When you were a kid did you have curry for suhoor?
Let me take a few steps back here. Ramadan Kareem everyone! The blessed time of year when Muslims around the world abstain from food & drink (yes, even water) from dawn til dusk. Not just a physical fast, Muslims (healthy, adult) are to abstain from sex, violence and cursing. Particularly trying for those at northern latitudes where the days are long (16+ hours for us in NY), we need to make the most of our pre-dawn and fast-breaking meals. That means nutritious food that will keep our bodies busy breaking down complex carbs and proteins. Just as important: staying hydrated!
So if you’re South Asian, you probably had white rice along with veggies and some hearty curries for your pre-dawn meal (suhoor/sehri). And they probably left you feeling awesome, especially after your post-fajr nap.
Not. They always left me feeling queasy and hungry after a few hours. Don’t get me wrong, hunger pangs are going to strike regardless. It wouldn’t be a fast without the experience of hunger – to humble us, to remind us of our blessings, to connect us to those less fortunate, and to remind us constantly that we are doing it for the sake of God. But in eating whole foods, super foods, foods that are full of complex carbs and hunger abating protein, we can put our best food forward while going about our day to day jobs in non-Muslim countries. Otherwise, it can be challenging, functioning on reduced and disjointed sleep (late night prayers + a meal in the middle of the night) with a lower blood sugar throughout the day making your mental processing faculties a bit foggy.
So here I present my go-to spread for suhoor: overnight oats with fruit and nuts, two hard boiled eggs, toast with peanut butter, banana and chia seeds, coconut water, and water. I may not have all of these items every day, depending on how much time I have on my hands, but the overnight oats and hard boiled eggs are a must. I prepare the oats around the same time that I’m making iftar so it has a good 8 hours to soak in the fridge. When you read the recipe below, you might be turned off to the fact that it’s made with water instead of milk. But if you’ve ever struggled with downing oatmeal because the gummy texture turned you off, you must try it with water. Of course you are free to make it with almond, soy, rice, hemp or coconut milk instead.
Recently, I’ve been topping it with the raspberry compote from my Eton Mess. I don’t want to say it’s divine or anything in case that’s sacrilege – but it’s really really really good.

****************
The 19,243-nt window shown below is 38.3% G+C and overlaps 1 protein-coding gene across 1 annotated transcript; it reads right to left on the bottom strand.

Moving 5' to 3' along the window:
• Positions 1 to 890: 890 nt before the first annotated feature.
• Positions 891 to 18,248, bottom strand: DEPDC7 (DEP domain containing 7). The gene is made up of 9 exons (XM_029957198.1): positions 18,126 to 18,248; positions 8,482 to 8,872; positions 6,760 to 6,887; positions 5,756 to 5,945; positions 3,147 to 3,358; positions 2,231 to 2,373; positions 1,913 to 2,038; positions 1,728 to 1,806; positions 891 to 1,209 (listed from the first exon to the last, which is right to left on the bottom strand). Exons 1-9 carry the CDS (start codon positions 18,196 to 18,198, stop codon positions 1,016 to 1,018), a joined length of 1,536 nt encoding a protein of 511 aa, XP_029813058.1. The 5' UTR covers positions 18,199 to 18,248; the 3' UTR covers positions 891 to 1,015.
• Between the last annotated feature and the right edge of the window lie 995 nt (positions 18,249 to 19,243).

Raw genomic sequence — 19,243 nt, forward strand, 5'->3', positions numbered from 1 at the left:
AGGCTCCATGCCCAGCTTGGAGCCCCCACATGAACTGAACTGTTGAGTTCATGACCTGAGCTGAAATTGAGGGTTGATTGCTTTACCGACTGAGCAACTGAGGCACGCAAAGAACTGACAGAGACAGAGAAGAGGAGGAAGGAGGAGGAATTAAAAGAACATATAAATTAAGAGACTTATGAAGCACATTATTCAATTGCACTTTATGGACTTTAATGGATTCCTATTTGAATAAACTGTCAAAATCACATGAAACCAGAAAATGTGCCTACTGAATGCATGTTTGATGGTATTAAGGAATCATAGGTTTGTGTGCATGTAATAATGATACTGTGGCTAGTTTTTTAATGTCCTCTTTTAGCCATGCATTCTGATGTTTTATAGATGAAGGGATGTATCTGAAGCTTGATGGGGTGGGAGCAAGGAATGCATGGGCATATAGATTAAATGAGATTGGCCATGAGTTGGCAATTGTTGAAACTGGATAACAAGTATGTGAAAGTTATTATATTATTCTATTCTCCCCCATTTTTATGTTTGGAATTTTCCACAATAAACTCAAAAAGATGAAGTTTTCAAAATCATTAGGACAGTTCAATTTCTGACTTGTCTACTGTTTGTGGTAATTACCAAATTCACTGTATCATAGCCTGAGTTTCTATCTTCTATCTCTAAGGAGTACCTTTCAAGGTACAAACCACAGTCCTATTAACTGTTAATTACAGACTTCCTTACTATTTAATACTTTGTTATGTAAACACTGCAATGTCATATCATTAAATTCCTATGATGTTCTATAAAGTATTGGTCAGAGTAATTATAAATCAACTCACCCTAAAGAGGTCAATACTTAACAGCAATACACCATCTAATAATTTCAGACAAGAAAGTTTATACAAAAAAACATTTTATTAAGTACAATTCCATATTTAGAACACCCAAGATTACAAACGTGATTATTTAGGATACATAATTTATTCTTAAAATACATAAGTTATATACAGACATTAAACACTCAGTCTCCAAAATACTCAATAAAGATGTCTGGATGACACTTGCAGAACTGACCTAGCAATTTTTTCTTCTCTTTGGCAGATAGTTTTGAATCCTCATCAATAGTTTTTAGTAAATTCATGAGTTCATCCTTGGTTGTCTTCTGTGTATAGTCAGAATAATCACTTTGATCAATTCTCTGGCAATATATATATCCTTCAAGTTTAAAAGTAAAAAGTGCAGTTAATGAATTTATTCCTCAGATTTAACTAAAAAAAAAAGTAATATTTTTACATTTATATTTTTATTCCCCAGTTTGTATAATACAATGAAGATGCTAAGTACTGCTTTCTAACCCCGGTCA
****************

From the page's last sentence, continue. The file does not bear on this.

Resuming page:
Combine the complex carbs from the oats with the protein and good fats from the eggs – you are good to go. The potassium from the coconut water and bananas (or dates!) well keep you running. The chia seeds provide a nutritional boost as well given they’re packed with Omega-3s, fiber, and protein. Sometimes I just munch on them as is. They have a wonderful crunchy/chewy texture.
Here are my tips for hard boiling eggs:
- Bring a generous amount of water to boil.
- THEN add the eggs.
- Set the timer for 8 minutes eggsactly (had to).
- When the timer is up, drain the water. Let cool. Don’t peel them ahead of time as they’ll dry out.
- Just before eating, crack them on a surface and roll around. You’ll find these eggs are the easiest to peel.
And here’s my go to recipe for overnight oats (from Quaker):
- 1/2 cup old fashioned oats
- 1/2 cup water (or enough to cover the oats)
- pinch of salt
- 2 tbsp fresh fruit or fruit compote
- 1 tbsp chopped walnuts (optional)
- 2 tbsp yogurt (optional)
- In a mason jar, or recycled jam jar, combine oats, water and salt. Close the lid and give it a shake. Let it sit in the fridge overnight (6-8 hours).
- To serve, top with fruit, nuts and yogurt, if using. Enjoy immediately. And be generous with the fruit! One of the perks of summertime fasts are the glorious fruits available, particularly at your local farmers market.
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